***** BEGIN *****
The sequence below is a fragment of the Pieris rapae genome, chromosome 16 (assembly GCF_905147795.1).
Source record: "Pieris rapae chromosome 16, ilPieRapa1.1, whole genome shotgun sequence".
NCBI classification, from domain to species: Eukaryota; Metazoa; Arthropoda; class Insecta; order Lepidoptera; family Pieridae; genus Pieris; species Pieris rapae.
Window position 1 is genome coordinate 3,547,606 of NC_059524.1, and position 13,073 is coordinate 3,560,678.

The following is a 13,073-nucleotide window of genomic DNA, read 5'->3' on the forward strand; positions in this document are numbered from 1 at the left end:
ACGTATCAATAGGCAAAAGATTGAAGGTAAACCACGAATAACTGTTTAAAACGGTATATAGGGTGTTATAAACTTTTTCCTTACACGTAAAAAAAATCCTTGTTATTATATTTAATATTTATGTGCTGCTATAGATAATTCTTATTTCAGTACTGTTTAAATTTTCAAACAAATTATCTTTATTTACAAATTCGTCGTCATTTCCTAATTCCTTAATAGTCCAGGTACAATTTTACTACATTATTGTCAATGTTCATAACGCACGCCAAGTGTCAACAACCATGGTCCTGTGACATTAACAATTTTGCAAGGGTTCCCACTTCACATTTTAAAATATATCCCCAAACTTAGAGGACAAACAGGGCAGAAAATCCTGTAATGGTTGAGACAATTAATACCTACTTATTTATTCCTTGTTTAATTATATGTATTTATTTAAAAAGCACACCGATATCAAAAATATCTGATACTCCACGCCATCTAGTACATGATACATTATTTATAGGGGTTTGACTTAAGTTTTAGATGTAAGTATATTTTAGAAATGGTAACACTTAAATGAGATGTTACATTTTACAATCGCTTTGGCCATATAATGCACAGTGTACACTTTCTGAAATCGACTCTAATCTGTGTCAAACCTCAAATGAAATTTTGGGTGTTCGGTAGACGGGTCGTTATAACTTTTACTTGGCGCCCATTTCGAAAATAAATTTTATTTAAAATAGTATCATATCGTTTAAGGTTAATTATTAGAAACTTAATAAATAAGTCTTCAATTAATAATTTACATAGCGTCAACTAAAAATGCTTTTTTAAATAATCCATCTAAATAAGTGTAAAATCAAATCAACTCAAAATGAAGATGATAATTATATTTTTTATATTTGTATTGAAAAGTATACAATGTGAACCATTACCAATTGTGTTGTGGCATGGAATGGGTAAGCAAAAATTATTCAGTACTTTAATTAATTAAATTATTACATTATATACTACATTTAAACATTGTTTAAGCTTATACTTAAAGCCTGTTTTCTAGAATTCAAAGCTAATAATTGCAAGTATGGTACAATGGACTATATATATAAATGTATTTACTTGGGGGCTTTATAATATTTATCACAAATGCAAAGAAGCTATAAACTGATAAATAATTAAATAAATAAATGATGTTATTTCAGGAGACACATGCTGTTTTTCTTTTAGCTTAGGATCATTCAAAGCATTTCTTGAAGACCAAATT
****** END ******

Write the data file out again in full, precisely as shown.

The sequence below is a fragment of the Pieris rapae genome, chromosome 16 (assembly GCF_905147795.1).
Source record: "Pieris rapae chromosome 16, ilPieRapa1.1, whole genome shotgun sequence".
NCBI classification, from domain to species: Eukaryota; Metazoa; Arthropoda; class Insecta; order Lepidoptera; family Pieridae; genus Pieris; species Pieris rapae.
Window position 1 is genome coordinate 3,547,606 of NC_059524.1, and position 13,073 is coordinate 3,560,678.

The following is a 13,073-nucleotide window of genomic DNA, read 5'->3' on the forward strand; positions in this document are numbered from 1 at the left end:
ACGTATCAATAGGCAAAAGATTGAAGGTAAACCACGAATAACTGTTTAAAACGGTATATAGGGTGTTATAAACTTTTTCCTTACACGTAAAAAAAATCCTTGTTATTATATTTAATATTTATGTGCTGCTATAGATAATTCTTATTTCAGTACTGTTTAAATTTTCAAACAAATTATCTTTATTTACAAATTCGTCGTCATTTCCTAATTCCTTAATAGTCCAGGTACAATTTTACTACATTATTGTCAATGTTCATAACGCACGCCAAGTGTCAACAACCATGGTCCTGTGACATTAACAATTTTGCAAGGGTTCCCACTTCACATTTTAAAATATATCCCCAAACTTAGAGGACAAACAGGGCAGAAAATCCTGTAATGGTTGAGACAATTAATACCTACTTATTTATTCCTTGTTTAATTATATGTATTTATTTAAAAAGCACACCGATATCAAAAATATCTGATACTCCACGCCATCTAGTACATGATACATTATTTATAGGGGTTTGACTTAAGTTTTAGATGTAAGTATATTTTAGAAATGGTAACACTTAAATGAGATGTTACATTTTACAATCGCTTTGGCCATATAATGCACAGTGTACACTTTCTGAAATCGACTCTAATCTGTGTCAAACCTCAAATGAAATTTTGGGTGTTCGGTAGACGGGTCGTTATAACTTTTACTTGGCGCCCATTTCGAAAATAAATTTTATTTAAAATAGTATCATATCGTTTAAGGTTAATTATTAGAAACTTAATAAATAAGTCTTCAATTAATAATTTACATAGCGTCAACTAAAAATGCTTTTTTAAATAATCCATCTAAATAAGTGTAAAATCAAATCAACTCAAAATGAAGATGATAATTATATTTTTTATATTTGTATTGAAAAGTATACAATGTGAACCATTACCAATTGTGTTGTGGCATGGAATGGGTAAGCAAAAATTATTCAGTACTTTAATTAATTAAATTATTACATTATATACTACATTTAAACATTGTTTAAGCTTATACTTAAAGCCTGTTTTCTAGAATTCAAAGCTAATAATTGCAAGTATGGTACAATGGACTATATATATAAATGTATTTACTTGGGGGCTTTATAATATTTATCACAAATGCAAAGAAGCTATAAACTGATAAATAATTAAATAAATAAATGATGTTATTTCAGGAGACACATGCTGTTTTTCTTTTAGCTTAGGATCATTCAAAGCATTTCTTGAAGACCAAATT